Soil microbiomes, a cornerstone of One Health
According to the One Health concept, human health and well- being are inseparably linked to the health of other ecosystem components such as soil, plants and animals. Numerous studies are currently emerging on the crucial role of microorganisms One Health (Berg, 2020). They demonstrate that microbial communities found in plants, animals and humans work as a ‘second genome’ or an ‘eco- holobiont’ (Singh, 2020), and therefore determine the fitness and performance of almost all organisms.
Microbial communities of different organisms are also shown to be interconnected and to form a circular loop (Adair, 2018). However, One Health research landscape is mainly governed by studies on microbial pathogens responsible for zoonotic diseases (Trinh, 2018), while microbiome associations are broader than just pathogens. Indeed, microbial symbionts, commensals, amensals and the overall diversity have important effects for One Health (Berg, 2020). Moreover, soil microbiome received less attention compared with plant, animal and human health, despite its importance for One Health (Mackenzie, 2014; Destoumieux- Garzón, 2018).
Therefore, the present review (Banerjee, 2023) aims to discuss the importance of soil microbiomes for One Health by highlighting the contribution of soil microbial communities to plant, animal and human health.
Microorganisms are overwhelmingly abundant in soils
Soils are particularly rich in microorganisms. They harbour the most diverse and complex microbiome on Earth, with often more than 0.5 mg of microbial biomass carbon and >50,000 species per gram (van der Heijden, 2008; Fierer,2017). Microorganisms residing in the soil and deep surface represent the largest fraction of global biomass, after plants, on Earth and, thus, can act as a microbial reservoir. The dominant microorganisms in soil are generally bacteria and fungi, with more biomass than protists and archaea, followed by virus particles (Bar-On, 2018; Fierer, 2017).
When comparing different microbiome compartment (soil, plant, animal, human), we notice that the diversity and the dominant players vary considerably. For instance, soil and the rhizosphere are highly diverse, dominated by Pseudomonadota, Actinomycetota, Cyanobacteria and Acidobacteriota. Human gut is less diverse and is dominated by the members of Bacillota and Bacteroidota, whereas animal microbiomes are relatively more diverse with a notable presence of Pseudomonadota (Fierer, 2017;Triveldi, 2020).
Soil, a microbial reservoir that determines plant, animal and human microbiomes
Microorganisms link soil, plant, animal and human health, and microbial communities connect the different ecosystems. Soil microbiome is the microbial reservoir that first determines plant microbiome. Indeed, species-specific components of soil microbial communities gather in the rhizosphere of plants and are incorporated into the roots, such that the plants receive a subset of the soil microbiome (Edwards, 2015). Bulk soil is the greatest contributor to plant endophytic microbiota, providing more than two- thirds of the bacterial and fungal diversity (Rochefort, 2021). Yet, plant growth- promoting bacteria can also be transmitted vertically through seeds (Abdelfattah, 2021).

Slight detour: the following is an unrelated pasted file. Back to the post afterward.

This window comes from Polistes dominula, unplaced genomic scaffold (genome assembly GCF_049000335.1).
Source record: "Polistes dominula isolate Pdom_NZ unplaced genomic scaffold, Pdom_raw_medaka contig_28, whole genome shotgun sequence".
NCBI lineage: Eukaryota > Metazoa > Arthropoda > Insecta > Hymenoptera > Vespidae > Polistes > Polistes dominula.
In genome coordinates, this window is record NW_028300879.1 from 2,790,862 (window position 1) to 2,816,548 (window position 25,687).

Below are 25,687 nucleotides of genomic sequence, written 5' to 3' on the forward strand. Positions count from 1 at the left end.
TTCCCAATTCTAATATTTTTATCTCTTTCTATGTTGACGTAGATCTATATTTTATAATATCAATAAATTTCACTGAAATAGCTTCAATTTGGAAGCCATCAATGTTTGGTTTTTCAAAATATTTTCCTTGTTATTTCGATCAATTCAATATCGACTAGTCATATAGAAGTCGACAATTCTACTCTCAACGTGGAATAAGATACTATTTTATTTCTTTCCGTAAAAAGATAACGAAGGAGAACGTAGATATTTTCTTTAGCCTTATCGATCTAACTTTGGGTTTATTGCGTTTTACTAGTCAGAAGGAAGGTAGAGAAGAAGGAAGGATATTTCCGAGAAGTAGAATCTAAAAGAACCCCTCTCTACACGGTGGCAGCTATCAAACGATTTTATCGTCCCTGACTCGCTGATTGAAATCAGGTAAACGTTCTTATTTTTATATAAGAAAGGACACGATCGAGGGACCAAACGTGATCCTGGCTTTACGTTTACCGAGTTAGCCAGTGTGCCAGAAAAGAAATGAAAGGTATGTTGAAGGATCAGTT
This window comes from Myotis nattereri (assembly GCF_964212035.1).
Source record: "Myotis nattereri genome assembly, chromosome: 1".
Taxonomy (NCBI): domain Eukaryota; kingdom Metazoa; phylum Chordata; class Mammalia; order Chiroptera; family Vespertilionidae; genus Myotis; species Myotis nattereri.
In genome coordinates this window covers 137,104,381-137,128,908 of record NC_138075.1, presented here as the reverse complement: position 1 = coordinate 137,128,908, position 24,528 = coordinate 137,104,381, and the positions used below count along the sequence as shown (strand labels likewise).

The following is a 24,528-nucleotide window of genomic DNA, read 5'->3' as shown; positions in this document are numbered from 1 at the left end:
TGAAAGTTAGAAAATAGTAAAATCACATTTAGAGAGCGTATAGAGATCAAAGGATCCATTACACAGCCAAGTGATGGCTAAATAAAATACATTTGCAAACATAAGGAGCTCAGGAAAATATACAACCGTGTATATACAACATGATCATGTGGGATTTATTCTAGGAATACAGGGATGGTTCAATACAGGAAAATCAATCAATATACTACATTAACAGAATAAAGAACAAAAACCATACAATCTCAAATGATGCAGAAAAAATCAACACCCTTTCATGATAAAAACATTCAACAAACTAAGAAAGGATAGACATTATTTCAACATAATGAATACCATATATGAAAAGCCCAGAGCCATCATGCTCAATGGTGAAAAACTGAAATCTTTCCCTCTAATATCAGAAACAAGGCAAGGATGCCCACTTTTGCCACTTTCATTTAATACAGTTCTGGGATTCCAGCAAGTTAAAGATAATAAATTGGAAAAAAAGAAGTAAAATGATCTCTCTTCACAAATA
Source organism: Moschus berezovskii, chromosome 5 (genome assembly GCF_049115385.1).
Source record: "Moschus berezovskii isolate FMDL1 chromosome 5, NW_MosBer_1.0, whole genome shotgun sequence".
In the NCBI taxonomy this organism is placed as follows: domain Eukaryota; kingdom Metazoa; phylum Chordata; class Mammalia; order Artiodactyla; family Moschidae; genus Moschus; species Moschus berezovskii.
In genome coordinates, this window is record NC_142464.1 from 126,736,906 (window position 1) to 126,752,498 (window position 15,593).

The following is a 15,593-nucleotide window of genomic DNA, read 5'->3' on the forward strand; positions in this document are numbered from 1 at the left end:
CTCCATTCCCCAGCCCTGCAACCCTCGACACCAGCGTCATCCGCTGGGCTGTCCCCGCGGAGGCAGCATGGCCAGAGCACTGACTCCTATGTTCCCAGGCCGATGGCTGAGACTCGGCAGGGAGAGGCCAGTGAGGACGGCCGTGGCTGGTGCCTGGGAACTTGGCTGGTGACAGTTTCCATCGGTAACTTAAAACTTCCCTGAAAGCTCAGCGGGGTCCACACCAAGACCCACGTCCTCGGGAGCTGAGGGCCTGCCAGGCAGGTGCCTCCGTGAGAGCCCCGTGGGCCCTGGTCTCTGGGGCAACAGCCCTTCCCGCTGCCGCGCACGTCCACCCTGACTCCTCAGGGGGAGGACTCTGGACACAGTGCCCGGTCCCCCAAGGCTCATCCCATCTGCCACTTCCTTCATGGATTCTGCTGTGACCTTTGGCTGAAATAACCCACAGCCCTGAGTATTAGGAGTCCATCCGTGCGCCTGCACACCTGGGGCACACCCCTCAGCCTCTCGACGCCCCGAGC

Moreover, soil also determines human and animal gut microbiome. This is due to plant microbiota containing microorganisms originally derived from soil, that can make their way into human and animal gut microbiota. Farmers or farm animals are also regularly exposed to soils, and we also inhale soil particles, including soil microorganisms, through dust. However, dietary intake remains the major contributor to shaping the gut microbiome composition of both humans and animals.
Soil microbiomes contribute to One Health
Soil microbiomes play a pivotal role in ecosystem services and can therefore contribute to One Health by affecting directly and indirectly soil, plant, animal and human health (see figure 1). Multitude critical processes are involved for soil health such as nutrient cycling, organic matter dynamics, soil structure, carbon transformations and sequestration (Fierer, 2017; Naylor, 2020). Soil microorganisms also determine biogeochemical cycling processes, which directly impact climate change mitigation (Fierer, 2017; Bender, 2016) .
Moreover, some microorganisms found in soils can impact positively or negatively plant health. For example, mycorrhizal fungi, Trichoderma spp. and Piriformospora spp. are known for their roles in plant nutrition, growth promotion, hormone regulation and stress control (Tamburini, 2020), whereas numerous soil-borne plant pathogens harm the plant and can cause deadly diseases in animals (e.g. nocardiosis, anthrax, malignant oedema, blackleg) (Morris, 2002). Soil microbiomes have, on the other hand, positive impacts on animals’ health. For instance, they might also influence their social behaviour, as reduced anxiety was observed in mice exposed through dust (Liddicoat, 2020). Similarly, exposure to soil can reduce allergic inflammation and have a positive influence on the gut–lung axis in mice (Ottman, 2019).
In humans, those who are more exposed to soils are less likely to suffer from allergic reactions. However, some microorganisms can cause soil-borne diseases in human such as fungal meningitis, diarrhea, amoebic dysentery and helminthiasis (Wall, 2015).
Based on: Banerjee S, van der Heijden MGA. Soil microbiomes and one health. Nat Rev Microbiol. 2023 Jan;21(1):6-20.
- Soils are demonstrated to be a cornerstone of One Health and serve as a source and reservoir of pathogens, beneficial microorganisms and the overall microbial diversity in a wide range of organisms and ecosystems.
- Soil microbiome has multiple functions that either directly or indirectly contribute to soil, plant, animal and human health.